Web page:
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BMC Anesthesiology

Open Access

Knowledge on malignant hyperthermia: as rare as the disease? A nation wide survey

  • Timothy Wolvetang1,
  • Jan Hofland2 and
  • Hanneke Takkenberg1
BMC Anesthesiology201414(Suppl 1):A18

https://doi.org/10.1186/1471-2253-14-S1-A18

Published: 18 August 2014

Background

Knowledge on malignant hyperthermia (MH) has expanded vastly during the past decades, but not everyone is up to date on all this newfound knowledge. To assess the current level of knowledge on MH, a survey was performed among Dutch anaesthesia personnel. Research questions were: What is the current general knowledge of anaesthesia personnel about MH; furthermore, do anaesthesiologists (in training) know more than (trainee) nurse anaesthetists; and, does experience with a MH crisis and/or triggerfree anaesthesia result in a better overall knowledge score?

Materials and methods

The survey consisted of an online questionnaire, responders were recruited via Dutch social media groups for anaesthesia personnel. The survey entailed 12 questions, 3 of which assessed the responders profession, hospital, and whether the participant had previously encountered MH in their practice (i.e. MH crisis and/or triggerfree anaesthesia). The other 9 questions assessed the existing knowledge on MH. The questions covered various important aspects of MH: knowledge on the incidence, triggers, symptoms, prevention, (importance of early) recognition, and treatment. The maximum possible score was 12 points. Crosstabs and one way anova analysis was performed with SPSS Statistical software package version 21 for statistical analysis, P <0,05 was taken to represent significance. Correctness of the answers was assessed in relation to the available literature and EMHG guidelines on the subject.

Results

A total of 104 (n=104) responders entered the survey, of which 22 were anaesthesiologists; 20 residents; 42 nurse anaesthetists; 17 trainee nurse anaesthetists; 3 did not specify their profession. Among responders 52 subjects had no previous experience with MH in practice, as opposed to 51 who did have experience (1 subject did not specify), the latter group had a significantly higher knowledge score. Results of the knowledge questions and total knowledge scores are shown in table 1.
Table 1

Percent correct answers per question and total score, * P <0.05 between groups

Question subject

Total correct

Anaesthesiolo-gists

Residents

Nurse Anaesthetist

Trainee Nurse Anaesthetist

Prevalence

4.8%

9.1%

0.0%

7.1%

0.0%

Prevention (how long should ventilator be flushed with O2)

22.8%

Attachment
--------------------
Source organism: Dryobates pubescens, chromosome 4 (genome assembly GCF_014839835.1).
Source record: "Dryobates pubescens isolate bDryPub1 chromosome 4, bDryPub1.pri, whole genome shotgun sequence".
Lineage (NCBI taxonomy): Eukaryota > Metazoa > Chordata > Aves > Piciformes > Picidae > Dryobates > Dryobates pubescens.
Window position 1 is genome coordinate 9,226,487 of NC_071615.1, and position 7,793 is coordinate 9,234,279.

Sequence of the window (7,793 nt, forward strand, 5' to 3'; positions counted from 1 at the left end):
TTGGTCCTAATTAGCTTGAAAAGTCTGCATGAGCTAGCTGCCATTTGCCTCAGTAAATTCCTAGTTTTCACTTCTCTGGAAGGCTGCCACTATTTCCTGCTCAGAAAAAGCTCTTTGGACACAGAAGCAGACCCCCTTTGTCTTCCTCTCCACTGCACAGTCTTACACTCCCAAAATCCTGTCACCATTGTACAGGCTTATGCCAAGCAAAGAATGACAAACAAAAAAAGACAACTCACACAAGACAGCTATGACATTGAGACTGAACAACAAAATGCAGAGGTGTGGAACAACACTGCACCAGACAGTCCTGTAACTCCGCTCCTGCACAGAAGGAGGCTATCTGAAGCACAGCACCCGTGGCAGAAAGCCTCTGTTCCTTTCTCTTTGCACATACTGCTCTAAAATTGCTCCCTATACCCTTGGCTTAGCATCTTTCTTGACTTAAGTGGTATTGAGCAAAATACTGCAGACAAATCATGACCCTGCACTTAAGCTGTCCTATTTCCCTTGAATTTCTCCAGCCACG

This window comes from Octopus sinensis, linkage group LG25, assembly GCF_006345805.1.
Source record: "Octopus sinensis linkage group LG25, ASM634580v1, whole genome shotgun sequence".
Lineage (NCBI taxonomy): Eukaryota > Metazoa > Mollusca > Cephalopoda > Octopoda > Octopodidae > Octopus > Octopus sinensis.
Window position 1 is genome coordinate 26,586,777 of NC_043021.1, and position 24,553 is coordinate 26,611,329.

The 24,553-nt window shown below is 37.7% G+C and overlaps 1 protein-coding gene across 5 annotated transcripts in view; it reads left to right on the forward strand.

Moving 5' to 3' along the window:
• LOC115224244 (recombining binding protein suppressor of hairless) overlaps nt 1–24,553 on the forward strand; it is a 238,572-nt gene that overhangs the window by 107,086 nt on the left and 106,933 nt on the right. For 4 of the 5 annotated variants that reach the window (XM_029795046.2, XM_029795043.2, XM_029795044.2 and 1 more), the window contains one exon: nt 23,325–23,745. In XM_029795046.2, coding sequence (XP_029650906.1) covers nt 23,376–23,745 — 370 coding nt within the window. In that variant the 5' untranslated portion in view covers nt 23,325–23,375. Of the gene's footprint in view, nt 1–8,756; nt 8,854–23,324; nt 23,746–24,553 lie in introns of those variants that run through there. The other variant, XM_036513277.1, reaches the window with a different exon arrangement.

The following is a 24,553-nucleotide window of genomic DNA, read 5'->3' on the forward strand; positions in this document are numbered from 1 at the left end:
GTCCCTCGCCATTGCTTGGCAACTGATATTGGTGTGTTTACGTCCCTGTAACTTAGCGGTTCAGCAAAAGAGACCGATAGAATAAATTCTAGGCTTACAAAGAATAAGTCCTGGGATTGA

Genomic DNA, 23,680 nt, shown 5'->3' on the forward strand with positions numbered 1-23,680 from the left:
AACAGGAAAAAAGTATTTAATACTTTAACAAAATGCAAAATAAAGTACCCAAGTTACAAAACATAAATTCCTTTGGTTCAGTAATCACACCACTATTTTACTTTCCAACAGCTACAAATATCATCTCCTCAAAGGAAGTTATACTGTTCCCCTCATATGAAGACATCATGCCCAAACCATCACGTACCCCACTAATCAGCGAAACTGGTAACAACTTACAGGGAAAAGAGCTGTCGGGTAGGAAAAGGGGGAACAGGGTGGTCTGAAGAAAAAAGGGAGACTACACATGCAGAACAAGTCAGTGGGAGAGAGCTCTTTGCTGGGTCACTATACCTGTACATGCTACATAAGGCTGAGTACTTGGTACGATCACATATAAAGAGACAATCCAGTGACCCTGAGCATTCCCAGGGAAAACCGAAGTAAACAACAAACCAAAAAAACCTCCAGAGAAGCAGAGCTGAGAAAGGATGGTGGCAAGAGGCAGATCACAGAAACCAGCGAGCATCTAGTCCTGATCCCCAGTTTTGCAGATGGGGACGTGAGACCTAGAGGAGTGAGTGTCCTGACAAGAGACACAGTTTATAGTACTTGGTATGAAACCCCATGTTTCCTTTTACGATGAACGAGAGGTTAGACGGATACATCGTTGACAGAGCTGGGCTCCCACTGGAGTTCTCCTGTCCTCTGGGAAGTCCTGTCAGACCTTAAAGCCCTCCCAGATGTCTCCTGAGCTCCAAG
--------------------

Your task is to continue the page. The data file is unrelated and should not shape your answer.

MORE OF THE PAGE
27.3%

25.0%

23.8%

11.8%

Importance of recognition of early symptoms

35.6%

63.6%*

30.0%*

23.8%*

35.3%*

Recognition of tachycardia as early symptom

60.4%

68.2%

65.0%

50.0%

70.6%

Basic triggering medication

74.3%

77.3%

85.0%

66.7%

76.5%

Advanced triggering medication

1,0%

0.0%

0.0%

2.4%

0.0%

Stress as trigger

64.4%

77.3%

70.0%

64.3%

41.2%

Cardiopulmonary bypass as trigger

32.7%

50.0%*

50.0%*

19.0%*

23.5%*

Basic knowledge on later symptoms

30.7%

40.9%*

50.0%*

16.7%*

29.4%*

Advanced knowledge of later symptoms

10.9%

18.2%

15%

2.4%

17.6%

Dosage of Dantrolene IV

38.6%

45.5%

55.0%

23.8%

47.1%

Triggering time of MH

35.6%

59.1%*

35.0%*

23.8%*

35.3%*

Total score (average, max 12)

3.51

4.68*

4.15*

2.74*

3.18*

Conclusions

Knowledge on MH is not quite as rare as the disease but certainly needs improvement as evidenced by this survey. Anaesthesiologists and residents have significantly better knowledge than (trainee) nurse anaesthetists. Yet the highest average knowledge score of 4.68 out of a maximum of 12 points is disappointing reflecting insufficient basic knowledge on MH. These observations call for improved knowledge dissemination of this rare but very dangerous complication of anaesthesia. Means by which this might be achieved is simulation education as anaesthesia personnel with experience have a significantly better knowledge score.

Authors’ Affiliations

(1)
Department of Cardio-thoracic surgery, Erasmus MC
(2)
Department of cardio-thoracic Anaesthesiology, Erasmus MC

Copyright

© Wolvetang et al; licensee BioMed Central Ltd. 2014

This article is published under license to BioMed Central Ltd. This is an Open Access article distributed under the terms of the Creative Commons Attribution License (http://creativecommons.org/licenses/by/4.0), which permits unrestricted use, distribution, and reproduction in any medium, provided the original work is properly cited. The Creative Commons Public Domain Dedication waiver (http://creativecommons.org/publicdomain/zero/1.0/) applies to the data made available in this article, unless otherwise stated.

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